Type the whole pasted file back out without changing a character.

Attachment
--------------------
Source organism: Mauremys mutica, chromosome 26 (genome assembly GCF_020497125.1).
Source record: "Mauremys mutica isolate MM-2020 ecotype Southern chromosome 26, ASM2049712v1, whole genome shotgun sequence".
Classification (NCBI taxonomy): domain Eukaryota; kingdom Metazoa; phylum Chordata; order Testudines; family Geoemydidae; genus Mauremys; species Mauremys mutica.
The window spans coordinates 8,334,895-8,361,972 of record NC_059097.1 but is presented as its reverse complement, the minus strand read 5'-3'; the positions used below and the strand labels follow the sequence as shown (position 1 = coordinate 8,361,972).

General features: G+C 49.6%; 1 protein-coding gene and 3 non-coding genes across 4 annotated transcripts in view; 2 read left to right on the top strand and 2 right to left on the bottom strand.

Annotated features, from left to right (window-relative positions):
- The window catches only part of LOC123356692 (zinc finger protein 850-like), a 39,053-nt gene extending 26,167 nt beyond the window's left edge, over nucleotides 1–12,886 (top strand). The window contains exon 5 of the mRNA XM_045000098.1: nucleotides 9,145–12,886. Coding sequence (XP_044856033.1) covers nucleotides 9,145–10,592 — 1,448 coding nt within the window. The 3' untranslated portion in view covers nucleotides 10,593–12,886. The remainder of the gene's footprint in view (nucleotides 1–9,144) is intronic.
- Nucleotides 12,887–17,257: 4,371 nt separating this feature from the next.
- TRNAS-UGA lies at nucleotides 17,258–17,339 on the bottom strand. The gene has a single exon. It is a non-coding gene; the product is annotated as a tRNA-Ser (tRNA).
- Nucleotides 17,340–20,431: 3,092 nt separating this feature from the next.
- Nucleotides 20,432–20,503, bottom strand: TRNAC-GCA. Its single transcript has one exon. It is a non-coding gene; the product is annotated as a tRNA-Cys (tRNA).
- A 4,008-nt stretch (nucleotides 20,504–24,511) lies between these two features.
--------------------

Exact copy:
Source organism: Mauremys mutica, chromosome 26 (genome assembly GCF_020497125.1).
Source record: "Mauremys mutica isolate MM-2020 ecotype Southern chromosome 26, ASM2049712v1, whole genome shotgun sequence".
Classification (NCBI taxonomy): domain Eukaryota; kingdom Metazoa; phylum Chordata; order Testudines; family Geoemydidae; genus Mauremys; species Mauremys mutica.
The window spans coordinates 8,334,895-8,361,972 of record NC_059097.1 but is presented as its reverse complement, the minus strand read 5'-3'; the positions used below and the strand labels follow the sequence as shown (position 1 = coordinate 8,361,972).

General features: G+C 49.6%; 1 protein-coding gene and 3 non-coding genes across 4 annotated transcripts in view; 2 read left to right on the top strand and 2 right to left on the bottom strand.

Annotated features, from left to right (window-relative positions):
- The window catches only part of LOC123356692 (zinc finger protein 850-like), a 39,053-nt gene extending 26,167 nt beyond the window's left edge, over nucleotides 1–12,886 (top strand). The window contains exon 5 of the mRNA XM_045000098.1: nucleotides 9,145–12,886. Coding sequence (XP_044856033.1) covers nucleotides 9,145–10,592 — 1,448 coding nt within the window. The 3' untranslated portion in view covers nucleotides 10,593–12,886. The remainder of the gene's footprint in view (nucleotides 1–9,144) is intronic.
- Nucleotides 12,887–17,257: 4,371 nt separating this feature from the next.
- TRNAS-UGA lies at nucleotides 17,258–17,339 on the bottom strand. The gene has a single exon. It is a non-coding gene; the product is annotated as a tRNA-Ser (tRNA).
- Nucleotides 17,340–20,431: 3,092 nt separating this feature from the next.
- Nucleotides 20,432–20,503, bottom strand: TRNAC-GCA. Its single transcript has one exon. It is a non-coding gene; the product is annotated as a tRNA-Cys (tRNA).
- A 4,008-nt stretch (nucleotides 20,504–24,511) lies between these two features.